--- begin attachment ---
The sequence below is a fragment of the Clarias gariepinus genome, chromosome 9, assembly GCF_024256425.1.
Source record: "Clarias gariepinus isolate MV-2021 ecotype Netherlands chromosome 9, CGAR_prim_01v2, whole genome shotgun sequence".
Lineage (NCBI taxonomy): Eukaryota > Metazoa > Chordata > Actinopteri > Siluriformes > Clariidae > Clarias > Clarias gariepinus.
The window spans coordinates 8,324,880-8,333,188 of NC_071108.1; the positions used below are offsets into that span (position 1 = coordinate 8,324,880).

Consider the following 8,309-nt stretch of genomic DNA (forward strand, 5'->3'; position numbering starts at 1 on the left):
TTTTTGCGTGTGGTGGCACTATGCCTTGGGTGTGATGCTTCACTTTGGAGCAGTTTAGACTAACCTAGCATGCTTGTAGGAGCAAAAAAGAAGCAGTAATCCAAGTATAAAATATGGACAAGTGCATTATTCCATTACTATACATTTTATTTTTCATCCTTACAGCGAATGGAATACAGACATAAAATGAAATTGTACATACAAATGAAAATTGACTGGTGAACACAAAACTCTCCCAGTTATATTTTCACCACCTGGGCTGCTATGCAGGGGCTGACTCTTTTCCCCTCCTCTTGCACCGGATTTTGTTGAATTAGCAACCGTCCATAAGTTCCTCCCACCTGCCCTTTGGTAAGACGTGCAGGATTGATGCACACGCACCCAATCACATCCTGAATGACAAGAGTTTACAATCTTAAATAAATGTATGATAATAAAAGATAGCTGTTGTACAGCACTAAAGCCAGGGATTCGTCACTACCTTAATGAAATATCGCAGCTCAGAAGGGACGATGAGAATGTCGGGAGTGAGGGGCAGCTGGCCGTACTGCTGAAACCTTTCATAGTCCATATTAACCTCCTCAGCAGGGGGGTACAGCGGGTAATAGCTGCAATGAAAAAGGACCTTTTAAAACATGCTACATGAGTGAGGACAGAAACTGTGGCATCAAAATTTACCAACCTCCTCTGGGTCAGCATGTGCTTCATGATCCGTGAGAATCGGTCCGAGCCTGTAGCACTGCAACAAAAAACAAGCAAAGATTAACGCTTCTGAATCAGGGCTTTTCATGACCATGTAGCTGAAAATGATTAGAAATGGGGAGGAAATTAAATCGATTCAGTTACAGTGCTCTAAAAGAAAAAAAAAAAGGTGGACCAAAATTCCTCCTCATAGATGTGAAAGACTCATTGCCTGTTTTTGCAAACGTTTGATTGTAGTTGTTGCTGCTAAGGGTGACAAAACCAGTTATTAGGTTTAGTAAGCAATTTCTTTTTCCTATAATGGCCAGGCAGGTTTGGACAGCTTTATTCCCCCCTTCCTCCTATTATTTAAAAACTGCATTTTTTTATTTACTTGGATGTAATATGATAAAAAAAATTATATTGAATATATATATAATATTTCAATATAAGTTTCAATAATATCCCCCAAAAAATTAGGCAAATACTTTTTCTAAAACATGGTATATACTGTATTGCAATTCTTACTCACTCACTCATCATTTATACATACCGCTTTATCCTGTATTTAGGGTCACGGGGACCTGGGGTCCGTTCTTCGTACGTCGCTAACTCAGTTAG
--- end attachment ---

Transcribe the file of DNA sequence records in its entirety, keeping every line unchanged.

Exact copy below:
The sequence below is a fragment of the Clarias gariepinus genome, chromosome 9, assembly GCF_024256425.1.
Source record: "Clarias gariepinus isolate MV-2021 ecotype Netherlands chromosome 9, CGAR_prim_01v2, whole genome shotgun sequence".
Lineage (NCBI taxonomy): Eukaryota > Metazoa > Chordata > Actinopteri > Siluriformes > Clariidae > Clarias > Clarias gariepinus.
The window spans coordinates 8,324,880-8,333,188 of NC_071108.1; the positions used below are offsets into that span (position 1 = coordinate 8,324,880).

Consider the following 8,309-nt stretch of genomic DNA (forward strand, 5'->3'; position numbering starts at 1 on the left):
TTTTTGCGTGTGGTGGCACTATGCCTTGGGTGTGATGCTTCACTTTGGAGCAGTTTAGACTAACCTAGCATGCTTGTAGGAGCAAAAAAGAAGCAGTAATCCAAGTATAAAATATGGACAAGTGCATTATTCCATTACTATACATTTTATTTTTCATCCTTACAGCGAATGGAATACAGACATAAAATGAAATTGTACATACAAATGAAAATTGACTGGTGAACACAAAACTCTCCCAGTTATATTTTCACCACCTGGGCTGCTATGCAGGGGCTGACTCTTTTCCCCTCCTCTTGCACCGGATTTTGTTGAATTAGCAACCGTCCATAAGTTCCTCCCACCTGCCCTTTGGTAAGACGTGCAGGATTGATGCACACGCACCCAATCACATCCTGAATGACAAGAGTTTACAATCTTAAATAAATGTATGATAATAAAAGATAGCTGTTGTACAGCACTAAAGCCAGGGATTCGTCACTACCTTAATGAAATATCGCAGCTCAGAAGGGACGATGAGAATGTCGGGAGTGAGGGGCAGCTGGCCGTACTGCTGAAACCTTTCATAGTCCATATTAACCTCCTCAGCAGGGGGGTACAGCGGGTAATAGCTGCAATGAAAAAGGACCTTTTAAAACATGCTACATGAGTGAGGACAGAAACTGTGGCATCAAAATTTACCAACCTCCTCTGGGTCAGCATGTGCTTCATGATCCGTGAGAATCGGTCCGAGCCTGTAGCACTGCAACAAAAAACAAGCAAAGATTAACGCTTCTGAATCAGGGCTTTTCATGACCATGTAGCTGAAAATGATTAGAAATGGGGAGGAAATTAAATCGATTCAGTTACAGTGCTCTAAAAGAAAAAAAAAAAGGTGGACCAAAATTCCTCCTCATAGATGTGAAAGACTCATTGCCTGTTTTTGCAAACGTTTGATTGTAGTTGTTGCTGCTAAGGGTGACAAAACCAGTTATTAGGTTTAGTAAGCAATTTCTTTTTCCTATAATGGCCAGGCAGGTTTGGACAGCTTTATTCCCCCCTTCCTCCTATTATTTAAAAACTGCATTTTTTTATTTACTTGGATGTAATATGATAAAAAAAATTATATTGAATATATATATAATATTTCAATATAAGTTTCAATAATATCCCCCAAAAAATTAGGCAAATACTTTTTCTAAAACATGGTATATACTGTATTGCAATTCTTACTCACTCACTCATCATTTATACATACCGCTTTATCCTGTATTTAGGGTCACGGGGACCTGGGGTCCGTTCTTCGTACGTCGCTAACTCAGTTAG